Tag: "FTTH"

Posted February 23, 2010 by christopher

In a recent issue, the Economist profiled BVU - the first municipally-owned triple-play fiber-to-the-home network in the U.S. Evidently, the Economist thinks Bristol an unlikely spot to find a full fiber-to-the-home network, but some of the best networks in the U.S. are in these unlikely spots because they are built by communities who have realized the private sector will not build the needed infrastructure.

And this infrastructure has brought many jobs to the region:

And the fibre brought jobs. In 2007 both Northrop Grumman, a big American defence contractor, and CGI, an international IT consultancy, said they would hire between them 700 technicians, consultants and call-operators at offices in nearby Lebanon, Virginia, part of BVU’s fibre backbone. Both cited the area’s universities and low cost of living, but neither would have come without BVU’s investment, which Northrop calls absolutely critical.

The article asks a common question but answers it exceedingly well:

Should cities be in the business of providing fast internet access? It depends on whether the internet is an investment or a product. BVU could not afford to maintain its fibre backbone without selling the internet to consumers. And it could not build a subscriber base without offering cable television and a telephone line as well; households these days expect a single price for all three services.

Most communities would rather not have to get involved with selling services like cable television, but such services are generally a necessity to cash-flow the network. So, as they did before with electricity, they do what they must to keep the community strong and competitive.

Posted February 22, 2010 by christopher

Good news out of Louisiana - the LUS Fiber deployment in Lafayette is running considerably ahead of schedule. This is especially important because Louisiana law makes requirements on publicly owned networks to break even within a relatively short time period, explicitly favoring private companies in law.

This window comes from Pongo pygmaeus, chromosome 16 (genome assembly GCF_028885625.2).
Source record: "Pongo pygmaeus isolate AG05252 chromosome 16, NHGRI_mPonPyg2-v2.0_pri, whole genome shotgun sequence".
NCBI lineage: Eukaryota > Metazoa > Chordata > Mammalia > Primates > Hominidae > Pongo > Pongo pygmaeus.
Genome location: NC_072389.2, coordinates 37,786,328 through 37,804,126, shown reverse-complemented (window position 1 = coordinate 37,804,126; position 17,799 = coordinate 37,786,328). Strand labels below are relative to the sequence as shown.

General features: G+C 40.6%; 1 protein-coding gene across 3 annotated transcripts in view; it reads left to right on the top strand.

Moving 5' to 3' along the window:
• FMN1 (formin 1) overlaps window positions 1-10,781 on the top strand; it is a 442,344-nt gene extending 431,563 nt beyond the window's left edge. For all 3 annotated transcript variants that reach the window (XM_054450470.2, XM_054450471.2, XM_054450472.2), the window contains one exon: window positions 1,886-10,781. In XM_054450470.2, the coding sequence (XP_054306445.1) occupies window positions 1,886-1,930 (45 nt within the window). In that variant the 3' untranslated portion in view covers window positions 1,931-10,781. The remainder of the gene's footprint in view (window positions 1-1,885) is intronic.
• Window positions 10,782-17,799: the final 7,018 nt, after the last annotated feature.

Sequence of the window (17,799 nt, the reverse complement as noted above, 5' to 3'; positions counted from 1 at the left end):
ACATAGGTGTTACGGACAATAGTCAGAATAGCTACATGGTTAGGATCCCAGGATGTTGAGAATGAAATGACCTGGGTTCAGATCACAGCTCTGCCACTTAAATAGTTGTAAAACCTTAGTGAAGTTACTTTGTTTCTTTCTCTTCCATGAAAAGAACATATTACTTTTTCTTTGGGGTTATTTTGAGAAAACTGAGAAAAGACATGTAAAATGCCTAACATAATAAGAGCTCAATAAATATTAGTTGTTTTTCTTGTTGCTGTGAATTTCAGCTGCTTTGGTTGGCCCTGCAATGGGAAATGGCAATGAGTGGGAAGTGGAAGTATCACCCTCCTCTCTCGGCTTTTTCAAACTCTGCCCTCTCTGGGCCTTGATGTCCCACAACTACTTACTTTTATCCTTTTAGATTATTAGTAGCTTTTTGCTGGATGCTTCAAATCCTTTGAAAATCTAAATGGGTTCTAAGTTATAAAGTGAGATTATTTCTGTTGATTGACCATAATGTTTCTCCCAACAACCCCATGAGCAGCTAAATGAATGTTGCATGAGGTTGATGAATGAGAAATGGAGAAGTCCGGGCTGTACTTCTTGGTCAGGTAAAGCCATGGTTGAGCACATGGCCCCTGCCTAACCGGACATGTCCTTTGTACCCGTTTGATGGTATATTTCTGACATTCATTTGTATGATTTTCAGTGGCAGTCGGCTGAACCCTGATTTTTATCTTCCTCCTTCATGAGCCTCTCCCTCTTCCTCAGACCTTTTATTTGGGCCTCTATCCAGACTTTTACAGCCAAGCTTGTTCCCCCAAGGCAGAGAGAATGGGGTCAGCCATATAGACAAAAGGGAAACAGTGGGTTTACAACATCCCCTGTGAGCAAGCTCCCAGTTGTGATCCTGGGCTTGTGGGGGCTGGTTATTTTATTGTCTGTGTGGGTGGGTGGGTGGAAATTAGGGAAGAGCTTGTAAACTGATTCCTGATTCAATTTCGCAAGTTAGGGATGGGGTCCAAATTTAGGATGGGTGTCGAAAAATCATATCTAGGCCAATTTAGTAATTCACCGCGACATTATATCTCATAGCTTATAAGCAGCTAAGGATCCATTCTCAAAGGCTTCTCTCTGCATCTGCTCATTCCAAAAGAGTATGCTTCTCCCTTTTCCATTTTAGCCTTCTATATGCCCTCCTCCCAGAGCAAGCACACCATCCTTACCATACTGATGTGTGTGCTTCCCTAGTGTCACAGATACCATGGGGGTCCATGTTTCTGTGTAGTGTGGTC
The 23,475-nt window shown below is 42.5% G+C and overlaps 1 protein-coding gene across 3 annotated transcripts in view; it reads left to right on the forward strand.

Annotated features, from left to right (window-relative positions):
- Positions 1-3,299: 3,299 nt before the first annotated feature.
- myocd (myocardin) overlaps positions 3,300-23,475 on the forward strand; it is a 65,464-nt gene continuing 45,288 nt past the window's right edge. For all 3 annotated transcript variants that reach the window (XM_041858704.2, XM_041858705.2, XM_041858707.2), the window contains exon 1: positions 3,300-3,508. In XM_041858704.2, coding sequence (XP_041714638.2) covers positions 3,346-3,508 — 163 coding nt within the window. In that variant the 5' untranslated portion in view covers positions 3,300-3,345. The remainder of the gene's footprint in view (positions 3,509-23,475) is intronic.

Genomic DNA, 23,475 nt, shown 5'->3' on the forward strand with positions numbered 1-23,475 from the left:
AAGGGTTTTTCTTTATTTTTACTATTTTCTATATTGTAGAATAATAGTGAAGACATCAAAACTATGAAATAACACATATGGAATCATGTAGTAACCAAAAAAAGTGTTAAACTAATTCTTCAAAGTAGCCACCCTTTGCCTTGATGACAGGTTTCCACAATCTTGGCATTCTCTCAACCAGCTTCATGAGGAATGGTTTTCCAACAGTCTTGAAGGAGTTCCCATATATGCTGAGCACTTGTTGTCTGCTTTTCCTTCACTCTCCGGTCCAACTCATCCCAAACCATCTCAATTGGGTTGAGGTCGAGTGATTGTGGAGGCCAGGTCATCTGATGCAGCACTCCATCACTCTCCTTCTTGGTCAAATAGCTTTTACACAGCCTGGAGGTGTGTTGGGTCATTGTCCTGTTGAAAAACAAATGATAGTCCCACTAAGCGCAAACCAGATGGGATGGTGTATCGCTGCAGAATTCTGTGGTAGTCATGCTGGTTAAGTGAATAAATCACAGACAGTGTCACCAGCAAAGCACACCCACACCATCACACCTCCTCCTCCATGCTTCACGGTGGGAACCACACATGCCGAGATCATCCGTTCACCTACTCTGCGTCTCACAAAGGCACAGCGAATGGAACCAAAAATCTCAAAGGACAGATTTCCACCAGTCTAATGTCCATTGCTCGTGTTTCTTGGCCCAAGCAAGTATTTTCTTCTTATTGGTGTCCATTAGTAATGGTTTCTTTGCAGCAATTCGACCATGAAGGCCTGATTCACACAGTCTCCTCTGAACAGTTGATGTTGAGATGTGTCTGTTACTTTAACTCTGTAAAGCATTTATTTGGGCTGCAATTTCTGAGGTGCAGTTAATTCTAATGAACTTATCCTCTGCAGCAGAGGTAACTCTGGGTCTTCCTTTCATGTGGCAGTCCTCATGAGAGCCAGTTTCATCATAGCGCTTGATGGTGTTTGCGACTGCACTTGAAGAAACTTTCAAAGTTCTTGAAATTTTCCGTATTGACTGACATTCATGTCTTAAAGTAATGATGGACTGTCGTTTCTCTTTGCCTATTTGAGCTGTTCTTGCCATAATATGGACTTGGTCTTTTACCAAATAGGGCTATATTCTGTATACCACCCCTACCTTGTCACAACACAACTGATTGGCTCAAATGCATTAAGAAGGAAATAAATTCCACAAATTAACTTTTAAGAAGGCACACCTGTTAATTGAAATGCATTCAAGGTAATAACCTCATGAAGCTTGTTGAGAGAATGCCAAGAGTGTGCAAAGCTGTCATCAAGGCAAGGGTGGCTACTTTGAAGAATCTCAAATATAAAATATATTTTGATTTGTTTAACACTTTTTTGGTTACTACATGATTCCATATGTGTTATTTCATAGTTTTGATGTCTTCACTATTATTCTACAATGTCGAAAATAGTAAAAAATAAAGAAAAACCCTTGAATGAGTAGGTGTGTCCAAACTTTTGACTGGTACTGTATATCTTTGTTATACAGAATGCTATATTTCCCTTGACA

The city should be fully passed this summer, allowing anyone to take one or more of the triple play services. Fortunately, many are taking the full triple-play:

Although LUS is not releasing the exact number of customers who have signed up for fiber services, Huval said it is "many thousands" and that a higher-than-expected number are signing up for all three services at once.

Networks succeed financially when they generate high amounts of revenue per user - ARPU in industry terms. Because the fixed costs are so high to connect users, the low revenues generated by only a single service (like telephone) may take many years to pay off the connection expense.

The schools are also making use of the network:

Besides serving residences, LUS Fiber is also being offered to businesses throughout the city, and the wholesale numbers have been at or above expected, Huval said. All Lafayette Parish public schools also are connected to the system, and the technology was used for a partnership among Carencro High School, LITE, Louisiana Public Broadcasting and a San Francisco, Calif. school system, during which students were able to teleconference and collaborate with each other.

Posted February 19, 2010 by christopher

Tim Nulty describes the "most rural" FTTH project in America - a large multi-community build in Vermont, the state with the largest percentage of people living outside metropolitan statistical areas. This is more of a technical article, explaining why the network is necessary, who they have contracted with, and the topology of the network.

Beginning in early 2008, ECFiber developed a project to bring fiber to every single premises in its area: “universal service -- no exceptions, no excuses” without any assistance from the State. This project was completely self-sustaining from the revenues of subscribers alone. A public offering of $90 million of Certificates of Participation, fully compliant with SEC requirements, was prepared by Oppenheimer Company and was on the verge of closing when Lehman Brothers collapsed and with it the entire municipal debt market.